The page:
Estates and Facilities manage the disposal of all the waste produced by the Trust.

We operate zero to landfill regarding waste disposal practices, meaning 100% of our waste is either recycled or has the energy recovered from it. Between 2022 to 2023, we recycled 32% of our waste and 66% had the energy recovered from it. 

Over the next six months, the Sustainability team will review the waste practices within office buildings with a view to trialling separate bins for dry mixed recycling and non-recyclable waste. Additionally, we are currently exploring the possibility of provided food waste collections to our sites with food provision. 

We hope to achieve an increase in our recycling rate by 5% year on year with hopes that we can achieve 50% of our waste being recycled by 2026. 

For further information, contact

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We are committed to low carbon, sustainable healthcare. We recognise the relationship between our impact on the environment and the impact of climate change on public health and the services we provide.

To meet our responsibilities we use environmentally responsible compostable film when sending out copies of MC Magazine. It uses less carbon to produce, reduces the amount of waste sent to landfill, reduces the levels of pollution in the air, groundwater and soil and provides the earth with life promoting nutrients.

It is made from potato starch and is 100% compostable and biodegradable. It can be placed into home composting bins, food waste caddies and green waste for collection. In a well-maintained compost unit with exposure to air it should compost within 12 months, converting to CO¬2, water and biomass, with no contaminants left behind.

It is not intended for landfill (where it could be buried) and is not able to be recycled.

Our MC Magazine is printed on an FSC paper sourced from responsible managed forests. You can find out more on FSC’s website.

As a large organisation, the Trust has a responsibility to undertake the actions and investments to provide sustainable healthcare, both now and in the future.

The Trust is responding to the ‘Delivering a Net Zero National Health Service’ report, as well as the Greener NHS Campaign. As part of our journey to net zero and sustainability, we have a timeline to align with Greener NHS guidance.

We are working hard to meet the Government’s target for the NHS of net zero carbon by 2045.

  • General waste (this is what you put in your black bin bag).

  • Hazardous waste (sharps bins – sometimes referred to as clinical waste).

  •  Offensive waste (this is the black and yellow (tiger) striped bags)

  • Infectious waste (this is the orange bag).

  • Confidential waste (anything that contains person-identifiable information (whether it is relating to service users or staff or is Trust business sensitive (e.g. contracts, proprietary third party supplier information, etc)

  • Waste Electrical & Electronic Equipment (WEEE)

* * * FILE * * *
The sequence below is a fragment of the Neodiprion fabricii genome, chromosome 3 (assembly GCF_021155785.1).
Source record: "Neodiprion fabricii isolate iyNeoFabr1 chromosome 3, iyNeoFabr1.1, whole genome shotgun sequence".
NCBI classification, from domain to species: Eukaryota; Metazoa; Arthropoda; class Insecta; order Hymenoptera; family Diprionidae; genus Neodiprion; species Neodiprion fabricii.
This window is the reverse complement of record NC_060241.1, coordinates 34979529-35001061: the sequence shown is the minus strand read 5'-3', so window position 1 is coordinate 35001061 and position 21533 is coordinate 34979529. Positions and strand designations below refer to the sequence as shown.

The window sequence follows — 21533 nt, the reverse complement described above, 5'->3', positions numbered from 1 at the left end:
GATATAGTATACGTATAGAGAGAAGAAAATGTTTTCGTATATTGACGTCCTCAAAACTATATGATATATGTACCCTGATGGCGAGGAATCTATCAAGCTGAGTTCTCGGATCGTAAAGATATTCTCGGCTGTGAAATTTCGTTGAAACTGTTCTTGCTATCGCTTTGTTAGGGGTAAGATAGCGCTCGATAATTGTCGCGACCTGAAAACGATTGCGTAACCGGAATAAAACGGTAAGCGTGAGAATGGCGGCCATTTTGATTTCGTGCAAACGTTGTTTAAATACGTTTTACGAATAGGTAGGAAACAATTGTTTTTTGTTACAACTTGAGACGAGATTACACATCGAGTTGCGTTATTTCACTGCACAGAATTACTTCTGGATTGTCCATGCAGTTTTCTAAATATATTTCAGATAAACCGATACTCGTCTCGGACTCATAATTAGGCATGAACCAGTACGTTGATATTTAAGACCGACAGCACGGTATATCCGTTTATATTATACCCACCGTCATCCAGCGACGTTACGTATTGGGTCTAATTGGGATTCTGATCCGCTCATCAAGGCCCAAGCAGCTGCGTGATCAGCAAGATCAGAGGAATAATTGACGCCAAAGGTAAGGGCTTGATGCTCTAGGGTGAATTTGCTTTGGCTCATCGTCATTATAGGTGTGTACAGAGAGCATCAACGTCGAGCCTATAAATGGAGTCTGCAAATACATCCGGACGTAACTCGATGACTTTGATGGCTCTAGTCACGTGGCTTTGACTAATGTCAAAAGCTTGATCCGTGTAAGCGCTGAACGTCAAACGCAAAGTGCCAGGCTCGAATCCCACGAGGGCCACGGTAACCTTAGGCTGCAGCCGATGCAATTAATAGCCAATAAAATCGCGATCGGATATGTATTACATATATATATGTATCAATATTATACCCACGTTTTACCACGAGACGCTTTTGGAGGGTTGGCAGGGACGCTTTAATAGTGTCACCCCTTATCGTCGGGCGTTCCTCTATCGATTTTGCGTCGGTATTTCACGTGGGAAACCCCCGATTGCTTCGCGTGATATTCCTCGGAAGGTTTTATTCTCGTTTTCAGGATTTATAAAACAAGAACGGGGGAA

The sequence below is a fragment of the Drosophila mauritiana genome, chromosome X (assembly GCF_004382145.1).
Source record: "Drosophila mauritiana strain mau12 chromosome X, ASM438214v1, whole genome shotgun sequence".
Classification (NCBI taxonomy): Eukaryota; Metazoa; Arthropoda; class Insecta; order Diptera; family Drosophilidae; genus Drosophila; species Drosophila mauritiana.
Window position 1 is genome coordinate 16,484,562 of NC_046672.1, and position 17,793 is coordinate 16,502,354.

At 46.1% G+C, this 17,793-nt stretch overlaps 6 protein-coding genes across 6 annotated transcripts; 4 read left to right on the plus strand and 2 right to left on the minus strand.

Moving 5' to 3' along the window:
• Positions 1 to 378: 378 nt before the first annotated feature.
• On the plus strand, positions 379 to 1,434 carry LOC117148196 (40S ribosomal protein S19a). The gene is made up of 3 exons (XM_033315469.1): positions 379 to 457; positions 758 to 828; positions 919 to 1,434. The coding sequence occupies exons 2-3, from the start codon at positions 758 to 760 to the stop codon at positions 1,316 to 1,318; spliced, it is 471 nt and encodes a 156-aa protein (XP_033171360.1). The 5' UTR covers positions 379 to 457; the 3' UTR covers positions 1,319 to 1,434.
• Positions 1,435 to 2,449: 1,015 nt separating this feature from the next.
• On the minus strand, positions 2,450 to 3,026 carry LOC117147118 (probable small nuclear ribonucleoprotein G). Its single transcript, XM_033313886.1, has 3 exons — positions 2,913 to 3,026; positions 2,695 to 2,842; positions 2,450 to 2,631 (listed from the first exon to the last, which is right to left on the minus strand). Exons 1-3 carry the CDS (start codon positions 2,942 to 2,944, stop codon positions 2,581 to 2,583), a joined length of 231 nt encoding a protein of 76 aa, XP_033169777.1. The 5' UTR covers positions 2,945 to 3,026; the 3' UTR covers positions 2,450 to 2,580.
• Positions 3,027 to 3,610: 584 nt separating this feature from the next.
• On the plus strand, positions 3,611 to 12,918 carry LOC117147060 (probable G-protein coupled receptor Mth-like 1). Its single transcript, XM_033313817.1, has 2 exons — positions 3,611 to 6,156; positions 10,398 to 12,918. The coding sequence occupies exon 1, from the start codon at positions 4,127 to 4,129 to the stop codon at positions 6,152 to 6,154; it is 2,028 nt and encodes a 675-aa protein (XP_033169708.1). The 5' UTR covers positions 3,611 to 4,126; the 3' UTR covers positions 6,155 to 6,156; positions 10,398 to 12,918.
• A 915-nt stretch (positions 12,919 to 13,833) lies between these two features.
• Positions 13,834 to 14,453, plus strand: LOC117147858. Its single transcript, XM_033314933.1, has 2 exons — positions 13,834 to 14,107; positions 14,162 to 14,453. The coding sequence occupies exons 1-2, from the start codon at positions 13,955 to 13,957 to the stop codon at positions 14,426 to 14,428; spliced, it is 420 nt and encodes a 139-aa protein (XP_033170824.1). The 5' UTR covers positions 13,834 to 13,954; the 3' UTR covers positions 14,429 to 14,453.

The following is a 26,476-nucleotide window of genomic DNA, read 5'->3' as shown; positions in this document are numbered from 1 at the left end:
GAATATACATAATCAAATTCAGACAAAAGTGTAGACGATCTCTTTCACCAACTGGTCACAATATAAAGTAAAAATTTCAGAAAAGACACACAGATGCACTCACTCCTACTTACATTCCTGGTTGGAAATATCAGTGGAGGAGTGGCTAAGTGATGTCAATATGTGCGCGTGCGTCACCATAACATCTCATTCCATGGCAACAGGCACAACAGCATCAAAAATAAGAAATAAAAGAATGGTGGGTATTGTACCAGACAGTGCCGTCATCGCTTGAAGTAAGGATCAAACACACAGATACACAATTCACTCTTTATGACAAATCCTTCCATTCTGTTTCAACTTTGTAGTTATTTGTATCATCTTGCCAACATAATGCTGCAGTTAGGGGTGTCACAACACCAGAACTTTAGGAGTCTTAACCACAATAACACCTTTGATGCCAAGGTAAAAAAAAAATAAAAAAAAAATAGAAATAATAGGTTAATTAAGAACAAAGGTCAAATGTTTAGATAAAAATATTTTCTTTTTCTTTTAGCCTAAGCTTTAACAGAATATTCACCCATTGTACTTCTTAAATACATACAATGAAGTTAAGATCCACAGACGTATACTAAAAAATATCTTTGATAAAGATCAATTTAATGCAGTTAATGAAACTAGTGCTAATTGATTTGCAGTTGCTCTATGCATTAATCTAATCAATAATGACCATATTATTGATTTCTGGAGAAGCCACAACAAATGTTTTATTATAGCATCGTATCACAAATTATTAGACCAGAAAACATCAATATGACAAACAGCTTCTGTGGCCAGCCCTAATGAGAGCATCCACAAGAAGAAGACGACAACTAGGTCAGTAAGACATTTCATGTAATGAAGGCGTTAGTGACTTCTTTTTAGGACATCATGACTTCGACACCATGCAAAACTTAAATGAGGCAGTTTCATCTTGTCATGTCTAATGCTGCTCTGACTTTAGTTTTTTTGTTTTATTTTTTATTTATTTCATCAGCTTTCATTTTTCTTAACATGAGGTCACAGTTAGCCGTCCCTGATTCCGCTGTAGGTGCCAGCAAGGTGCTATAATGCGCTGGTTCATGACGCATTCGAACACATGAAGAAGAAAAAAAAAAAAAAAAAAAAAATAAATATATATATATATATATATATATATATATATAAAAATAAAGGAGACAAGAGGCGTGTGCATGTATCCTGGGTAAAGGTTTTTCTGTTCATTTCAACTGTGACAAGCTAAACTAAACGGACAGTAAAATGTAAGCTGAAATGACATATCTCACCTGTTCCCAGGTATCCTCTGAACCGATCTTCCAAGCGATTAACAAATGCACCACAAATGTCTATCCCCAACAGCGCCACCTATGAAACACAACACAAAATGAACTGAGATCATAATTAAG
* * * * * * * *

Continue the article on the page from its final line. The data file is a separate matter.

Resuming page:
• Special waste (this is waste that gives off ozone depleting gases, i.e. batteries, lamps, fluorescent tubes and fridges).

  • Metal waste

General waste – Our Trust has an arrangement with a contractor who sort the black bin bag waste off-site into the following streams:

  • Cans
  • Plastic
  • Paper
  • Cardboard
  • Batteries

As part of the Trust’s assurance that this is carried out, site visits have been undertaken and monthly reports are received.

IT equipment – a contract is in place for all IT equipment recycled via the Service Level Agreement with St Helens and Knowsley Teaching Hospitals NHS Trust.

Waste Electrical and Electronic Equipment (WEEE) – a contract is in place for all WEEE to be recycled.

Special waste – this is collected and recycled by a specialist contractor.

Toner cartridges – these are collected by an external contractor for recycling.

Confidential waste – all shredded confidential waste is recycled by the contractor.

Old mobile phones – collected by an external contractor who recycles.

Cooking oil – All used cooking oil is collected from Hollins Park kitchens by a contractor who recycles this into animal feed and engine oil.

Wood and metal – this is stored in a separate skip and recycled by the contractor.

The average total of waste material recycled by the Trust for 18/19 is 98%. This has made a significant contribution to the Trusts carbon footprint.

The safe disposal and recycling of waste is everybody’s responsibility and we would welcome any ideas to improve what we do.

If your department or ward is doing anything at the moment to help recycle please let us know… we may be able to roll out your idea to the rest of the Trust.

You will need to complete a condemnation request form.

If you need to dispose of your uniform, you will need to cut off the Mersey Care logo and then put the uniform in a general waste bin at your base.

Uniforms disposed of in the general waste will be treated, sorted and recycled where possible and the process supports our Green Plan.

Further information on uniforms can be found on YourSpace or in the uniform policy.


Items that are disposed of in the general waste bins are collected by the contractor who transports the waste to their facility. This waste is put onto a picking line and sorted into two types – recyclable and non-recyclable. Recyclable materials such as paper, plastics, glass, metal are sent for recycling.

Non-recyclable materials are sent for energy recovery, this means burning the waste and recovering the energy that results from the combustion process and using it for electricity production/steam heating.

We operate a zero waste to landfill waste management practice and as such, 100% of the waste from the general waste stream is either recycled or has its energy recovered.

Find out more about sustainability at Mersey Care on YourSpace.